WINDOW ON MAIN STREET, BY BARBARA CHRISTIAN
Police station on deck -- or not
A thus-far anonymous Chagrin Falls citizens group began sending angry e-mail alerts to area media last week, the object of their ire being Village Council's plan to build a combination police station and public parking deck on the village-owned portion of the Chagrin Falls Shopping Plaza parking lot.
The four-floor concept, jokingly dubbed "dicks on decks," has police operations occupying the first two floors with 200 dollar-an-hour metered parking spaces on the two upper levels.
As you may recall, voters were unhappy about building a new police station on Solon Road and twice turned down bond issues at the polls.
It has been theorized that the additional, much-needed parking paired with an equally much-needed police station, which would stay in the center of town, would sweeten the request while solving two major problems at once.
News of the "two-fer" project was leaked to the public last week, drawing fire from one e-mailer who threatened "a massive push back from a committed group of villagers using all means possible" to derail the plan.
Discussions of the plan nimbly sidestepped sunshine law rules when Mayor Thomas Brick met privately with the unelected parking commission.
"Council then discussed what we came up with in 'onesy-twosy' fashion in calls and e-mails between no more than two elected officials at a time. It was like that old game of 'telephone' we played as kids," the mayor related.
Yet unknown is how much residential and commercial property owners will be asked to kick in for the project, although commission member Henry Piper, an architect and longtime advocate of a parking structure, has already offered his services free to the village to offset the overall expense.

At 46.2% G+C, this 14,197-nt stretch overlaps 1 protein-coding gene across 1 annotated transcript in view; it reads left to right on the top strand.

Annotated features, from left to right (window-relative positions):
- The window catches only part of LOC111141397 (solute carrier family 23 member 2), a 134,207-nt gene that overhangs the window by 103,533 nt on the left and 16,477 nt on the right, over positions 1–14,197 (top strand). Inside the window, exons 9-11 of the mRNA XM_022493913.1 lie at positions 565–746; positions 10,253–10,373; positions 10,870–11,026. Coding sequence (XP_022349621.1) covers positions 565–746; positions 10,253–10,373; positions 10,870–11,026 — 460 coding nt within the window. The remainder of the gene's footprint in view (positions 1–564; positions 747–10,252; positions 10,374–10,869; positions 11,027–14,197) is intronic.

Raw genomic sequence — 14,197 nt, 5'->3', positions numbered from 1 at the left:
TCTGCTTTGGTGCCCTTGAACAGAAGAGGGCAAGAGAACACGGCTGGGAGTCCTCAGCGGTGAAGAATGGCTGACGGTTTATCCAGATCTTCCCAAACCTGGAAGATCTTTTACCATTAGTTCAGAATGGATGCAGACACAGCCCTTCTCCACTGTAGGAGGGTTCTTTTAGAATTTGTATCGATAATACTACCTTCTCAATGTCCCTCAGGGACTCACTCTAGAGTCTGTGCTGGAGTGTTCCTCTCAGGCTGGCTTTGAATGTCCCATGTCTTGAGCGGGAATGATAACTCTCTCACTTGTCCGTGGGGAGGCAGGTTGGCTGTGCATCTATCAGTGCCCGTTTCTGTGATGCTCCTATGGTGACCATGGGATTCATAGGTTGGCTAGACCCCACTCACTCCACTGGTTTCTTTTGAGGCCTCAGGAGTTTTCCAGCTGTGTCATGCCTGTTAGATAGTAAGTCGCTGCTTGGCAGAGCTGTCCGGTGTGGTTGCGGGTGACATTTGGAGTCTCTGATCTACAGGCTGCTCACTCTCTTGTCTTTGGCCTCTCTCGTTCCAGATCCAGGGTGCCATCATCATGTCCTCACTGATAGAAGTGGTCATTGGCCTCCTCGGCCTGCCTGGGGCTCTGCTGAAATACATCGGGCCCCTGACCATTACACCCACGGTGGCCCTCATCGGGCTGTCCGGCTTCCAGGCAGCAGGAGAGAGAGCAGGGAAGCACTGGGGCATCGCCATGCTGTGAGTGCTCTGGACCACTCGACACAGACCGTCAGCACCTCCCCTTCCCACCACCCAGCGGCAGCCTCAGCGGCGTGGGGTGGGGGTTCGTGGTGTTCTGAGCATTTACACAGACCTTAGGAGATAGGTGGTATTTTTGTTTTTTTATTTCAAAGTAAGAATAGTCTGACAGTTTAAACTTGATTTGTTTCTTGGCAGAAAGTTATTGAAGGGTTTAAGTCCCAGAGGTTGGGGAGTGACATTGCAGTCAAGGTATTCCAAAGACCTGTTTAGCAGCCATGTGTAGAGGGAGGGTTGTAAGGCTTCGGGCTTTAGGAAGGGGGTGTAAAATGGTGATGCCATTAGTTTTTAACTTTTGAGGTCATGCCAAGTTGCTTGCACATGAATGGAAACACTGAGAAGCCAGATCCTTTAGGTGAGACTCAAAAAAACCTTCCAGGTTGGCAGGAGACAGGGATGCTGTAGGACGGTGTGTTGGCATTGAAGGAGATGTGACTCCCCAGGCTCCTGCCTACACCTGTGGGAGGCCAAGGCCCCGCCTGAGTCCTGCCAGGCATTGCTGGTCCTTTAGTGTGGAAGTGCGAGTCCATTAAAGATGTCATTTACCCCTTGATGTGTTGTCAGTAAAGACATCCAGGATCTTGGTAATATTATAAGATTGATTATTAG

Sensitive to the historic plaza buildings around the proposed "dicks on decks" project, Mr. Piper said his design will pay homage to the mid-century "post-war Eisenhower era when nothing happened and everyone was happy about it." We're all hoping everyone will be happy about this too, once it's built."
Police Chief James Brosius jokingly noted that having metered parking in the same place as the police station would "be shooting fish in a barrel," because it will be easy to monitor and ticket meter violators. "But don't say I said that," the chief warned.
To maximize revenues, Mr. Brosius said he plans to have every police department employee -- dispatchers and secretaries alike -- carry citation books with them at all times so they can write tickets when they see violators.
Questioned about the citizens push-back group, one council member, under promise of anonymity, said, "These people complain about parking, but when it comes time to put their money where their mouth is, we get grief." He said council has discussed seeking help from the Washington, D.C., consultants who successfully strategized passage of the health-care-reform bill.
"Health care, lack of parking and squeezed police facilities have a lot in common when you come down to it," Mr. Brick stated. "You need health, safety and ease of parking to be a happy person and a well-rounded community." Those wishing to get involved with the citizens opposition group can call (800) DECKNOT. Those wishing to work for passage of the project may call (800) FORDICKS. Before dialing, readers are advised to check the date at the top of this page.